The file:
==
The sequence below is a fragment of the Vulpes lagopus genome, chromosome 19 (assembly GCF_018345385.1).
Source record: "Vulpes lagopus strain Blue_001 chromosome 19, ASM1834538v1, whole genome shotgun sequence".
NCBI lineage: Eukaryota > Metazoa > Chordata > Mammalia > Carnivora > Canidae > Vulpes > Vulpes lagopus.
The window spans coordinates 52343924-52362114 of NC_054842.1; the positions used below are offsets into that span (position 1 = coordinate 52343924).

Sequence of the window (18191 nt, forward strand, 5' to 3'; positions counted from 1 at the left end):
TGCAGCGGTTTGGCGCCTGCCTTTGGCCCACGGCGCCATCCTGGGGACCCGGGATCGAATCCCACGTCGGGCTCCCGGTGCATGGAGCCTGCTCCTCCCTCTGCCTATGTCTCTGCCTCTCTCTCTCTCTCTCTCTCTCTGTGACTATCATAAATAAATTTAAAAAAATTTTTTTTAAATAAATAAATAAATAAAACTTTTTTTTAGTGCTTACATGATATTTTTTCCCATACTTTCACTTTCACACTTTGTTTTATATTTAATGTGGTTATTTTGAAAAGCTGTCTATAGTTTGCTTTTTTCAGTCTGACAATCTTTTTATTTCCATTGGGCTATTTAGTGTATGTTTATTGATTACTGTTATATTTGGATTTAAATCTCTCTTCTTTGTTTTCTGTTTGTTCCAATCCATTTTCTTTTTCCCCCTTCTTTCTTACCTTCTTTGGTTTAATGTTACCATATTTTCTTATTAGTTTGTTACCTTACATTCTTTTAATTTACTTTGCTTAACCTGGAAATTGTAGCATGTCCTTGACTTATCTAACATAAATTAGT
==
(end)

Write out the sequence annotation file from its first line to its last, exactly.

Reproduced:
The sequence below is a fragment of the Vulpes lagopus genome, chromosome 19 (assembly GCF_018345385.1).
Source record: "Vulpes lagopus strain Blue_001 chromosome 19, ASM1834538v1, whole genome shotgun sequence".
NCBI lineage: Eukaryota > Metazoa > Chordata > Mammalia > Carnivora > Canidae > Vulpes > Vulpes lagopus.
The window spans coordinates 52343924-52362114 of NC_054842.1; the positions used below are offsets into that span (position 1 = coordinate 52343924).

Sequence of the window (18191 nt, forward strand, 5' to 3'; positions counted from 1 at the left end):
TGCAGCGGTTTGGCGCCTGCCTTTGGCCCACGGCGCCATCCTGGGGACCCGGGATCGAATCCCACGTCGGGCTCCCGGTGCATGGAGCCTGCTCCTCCCTCTGCCTATGTCTCTGCCTCTCTCTCTCTCTCTCTCTCTCTGTGACTATCATAAATAAATTTAAAAAAATTTTTTTTAAATAAATAAATAAATAAAACTTTTTTTTAGTGCTTACATGATATTTTTTCCCATACTTTCACTTTCACACTTTGTTTTATATTTAATGTGGTTATTTTGAAAAGCTGTCTATAGTTTGCTTTTTTCAGTCTGACAATCTTTTTATTTCCATTGGGCTATTTAGTGTATGTTTATTGATTACTGTTATATTTGGATTTAAATCTCTCTTCTTTGTTTTCTGTTTGTTCCAATCCATTTTCTTTTTCCCCCTTCTTTCTTACCTTCTTTGGTTTAATGTTACCATATTTTCTTATTAGTTTGTTACCTTACATTCTTTTAATTTACTTTGCTTAACCTGGAAATTGTAGCATGTCCTTGACTTATCTAACATAAATTAGT